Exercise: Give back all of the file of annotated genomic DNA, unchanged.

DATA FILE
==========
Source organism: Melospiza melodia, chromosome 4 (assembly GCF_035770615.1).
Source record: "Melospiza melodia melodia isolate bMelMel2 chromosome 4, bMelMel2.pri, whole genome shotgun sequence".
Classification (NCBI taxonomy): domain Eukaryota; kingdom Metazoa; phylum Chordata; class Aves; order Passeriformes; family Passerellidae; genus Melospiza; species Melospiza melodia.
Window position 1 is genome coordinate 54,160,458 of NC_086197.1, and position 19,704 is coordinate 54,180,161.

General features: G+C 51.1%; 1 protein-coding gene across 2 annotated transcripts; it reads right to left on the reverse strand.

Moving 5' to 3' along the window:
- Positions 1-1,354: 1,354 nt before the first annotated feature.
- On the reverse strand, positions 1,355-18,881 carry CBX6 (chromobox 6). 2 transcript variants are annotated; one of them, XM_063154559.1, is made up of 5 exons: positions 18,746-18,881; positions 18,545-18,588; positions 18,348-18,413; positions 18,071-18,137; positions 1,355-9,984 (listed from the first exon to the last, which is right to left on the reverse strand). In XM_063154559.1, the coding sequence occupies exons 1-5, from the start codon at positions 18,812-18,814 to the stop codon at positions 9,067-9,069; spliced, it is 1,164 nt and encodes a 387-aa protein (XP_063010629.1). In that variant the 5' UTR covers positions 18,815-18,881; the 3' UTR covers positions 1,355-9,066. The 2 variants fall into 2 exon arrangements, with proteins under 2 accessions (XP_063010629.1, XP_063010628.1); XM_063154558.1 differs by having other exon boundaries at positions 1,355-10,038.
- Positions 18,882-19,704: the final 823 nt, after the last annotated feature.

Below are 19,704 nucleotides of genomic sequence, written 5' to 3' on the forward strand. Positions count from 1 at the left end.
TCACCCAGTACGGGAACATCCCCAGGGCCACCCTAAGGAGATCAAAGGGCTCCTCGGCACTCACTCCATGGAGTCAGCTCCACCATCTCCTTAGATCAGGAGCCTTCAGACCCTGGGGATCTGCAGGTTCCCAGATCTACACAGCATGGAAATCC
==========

Source organism: Melospiza melodia, chromosome 4 (assembly GCF_035770615.1).
Source record: "Melospiza melodia melodia isolate bMelMel2 chromosome 4, bMelMel2.pri, whole genome shotgun sequence".
Classification (NCBI taxonomy): domain Eukaryota; kingdom Metazoa; phylum Chordata; class Aves; order Passeriformes; family Passerellidae; genus Melospiza; species Melospiza melodia.
Window position 1 is genome coordinate 54,160,458 of NC_086197.1, and position 19,704 is coordinate 54,180,161.

General features: G+C 51.1%; 1 protein-coding gene across 2 annotated transcripts; it reads right to left on the reverse strand.

Moving 5' to 3' along the window:
- Positions 1-1,354: 1,354 nt before the first annotated feature.
- On the reverse strand, positions 1,355-18,881 carry CBX6 (chromobox 6). 2 transcript variants are annotated; one of them, XM_063154559.1, is made up of 5 exons: positions 18,746-18,881; positions 18,545-18,588; positions 18,348-18,413; positions 18,071-18,137; positions 1,355-9,984 (listed from the first exon to the last, which is right to left on the reverse strand). In XM_063154559.1, the coding sequence occupies exons 1-5, from the start codon at positions 18,812-18,814 to the stop codon at positions 9,067-9,069; spliced, it is 1,164 nt and encodes a 387-aa protein (XP_063010629.1). In that variant the 5' UTR covers positions 18,815-18,881; the 3' UTR covers positions 1,355-9,066. The 2 variants fall into 2 exon arrangements, with proteins under 2 accessions (XP_063010629.1, XP_063010628.1); XM_063154558.1 differs by having other exon boundaries at positions 1,355-10,038.
- Positions 18,882-19,704: the final 823 nt, after the last annotated feature.

Below are 19,704 nucleotides of genomic sequence, written 5' to 3' on the forward strand. Positions count from 1 at the left end.
TCACCCAGTACGGGAACATCCCCAGGGCCACCCTAAGGAGATCAAAGGGCTCCTCGGCACTCACTCCATGGAGTCAGCTCCACCATCTCCTTAGATCAGGAGCCTTCAGACCCTGGGGATCTGCAGGTTCCCAGATCTACACAGCATGGAAATCC